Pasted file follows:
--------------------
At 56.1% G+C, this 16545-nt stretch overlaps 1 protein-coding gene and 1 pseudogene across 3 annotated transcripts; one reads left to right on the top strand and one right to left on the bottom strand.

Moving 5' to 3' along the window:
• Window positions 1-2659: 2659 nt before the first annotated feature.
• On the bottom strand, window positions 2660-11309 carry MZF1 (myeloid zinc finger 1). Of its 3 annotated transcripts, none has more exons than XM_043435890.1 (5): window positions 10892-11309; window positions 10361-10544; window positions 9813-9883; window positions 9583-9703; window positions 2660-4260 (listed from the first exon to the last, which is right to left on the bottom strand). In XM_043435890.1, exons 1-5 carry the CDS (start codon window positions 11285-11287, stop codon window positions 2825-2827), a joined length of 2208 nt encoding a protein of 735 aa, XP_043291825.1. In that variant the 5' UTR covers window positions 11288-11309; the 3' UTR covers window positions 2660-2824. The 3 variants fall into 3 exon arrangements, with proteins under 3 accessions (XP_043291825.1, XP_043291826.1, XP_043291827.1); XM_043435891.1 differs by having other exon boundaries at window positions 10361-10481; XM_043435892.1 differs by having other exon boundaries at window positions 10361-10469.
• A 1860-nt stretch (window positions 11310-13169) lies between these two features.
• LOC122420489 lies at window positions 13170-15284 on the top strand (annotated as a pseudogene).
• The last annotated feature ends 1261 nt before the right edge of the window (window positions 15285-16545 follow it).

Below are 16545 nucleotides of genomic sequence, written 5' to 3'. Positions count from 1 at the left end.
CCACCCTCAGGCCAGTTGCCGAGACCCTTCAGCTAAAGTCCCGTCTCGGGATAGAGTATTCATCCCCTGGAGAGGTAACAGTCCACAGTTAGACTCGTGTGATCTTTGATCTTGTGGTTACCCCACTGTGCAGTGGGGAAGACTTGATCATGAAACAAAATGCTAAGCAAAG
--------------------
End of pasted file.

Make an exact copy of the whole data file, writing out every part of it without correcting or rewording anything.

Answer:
At 56.1% G+C, this 16545-nt stretch overlaps 1 protein-coding gene and 1 pseudogene across 3 annotated transcripts; one reads left to right on the top strand and one right to left on the bottom strand.

Moving 5' to 3' along the window:
• Window positions 1-2659: 2659 nt before the first annotated feature.
• On the bottom strand, window positions 2660-11309 carry MZF1 (myeloid zinc finger 1). Of its 3 annotated transcripts, none has more exons than XM_043435890.1 (5): window positions 10892-11309; window positions 10361-10544; window positions 9813-9883; window positions 9583-9703; window positions 2660-4260 (listed from the first exon to the last, which is right to left on the bottom strand). In XM_043435890.1, exons 1-5 carry the CDS (start codon window positions 11285-11287, stop codon window positions 2825-2827), a joined length of 2208 nt encoding a protein of 735 aa, XP_043291825.1. In that variant the 5' UTR covers window positions 11288-11309; the 3' UTR covers window positions 2660-2824. The 3 variants fall into 3 exon arrangements, with proteins under 3 accessions (XP_043291825.1, XP_043291826.1, XP_043291827.1); XM_043435891.1 differs by having other exon boundaries at window positions 10361-10481; XM_043435892.1 differs by having other exon boundaries at window positions 10361-10469.
• A 1860-nt stretch (window positions 11310-13169) lies between these two features.
• LOC122420489 lies at window positions 13170-15284 on the top strand (annotated as a pseudogene).
• The last annotated feature ends 1261 nt before the right edge of the window (window positions 15285-16545 follow it).

Below are 16545 nucleotides of genomic sequence, written 5' to 3'. Positions count from 1 at the left end.
CCACCCTCAGGCCAGTTGCCGAGACCCTTCAGCTAAAGTCCCGTCTCGGGATAGAGTATTCATCCCCTGGAGAGGTAACAGTCCACAGTTAGACTCGTGTGATCTTTGATCTTGTGGTTACCCCACTGTGCAGTGGGGAAGACTTGATCATGAAACAAAATGCTAAGCAAAG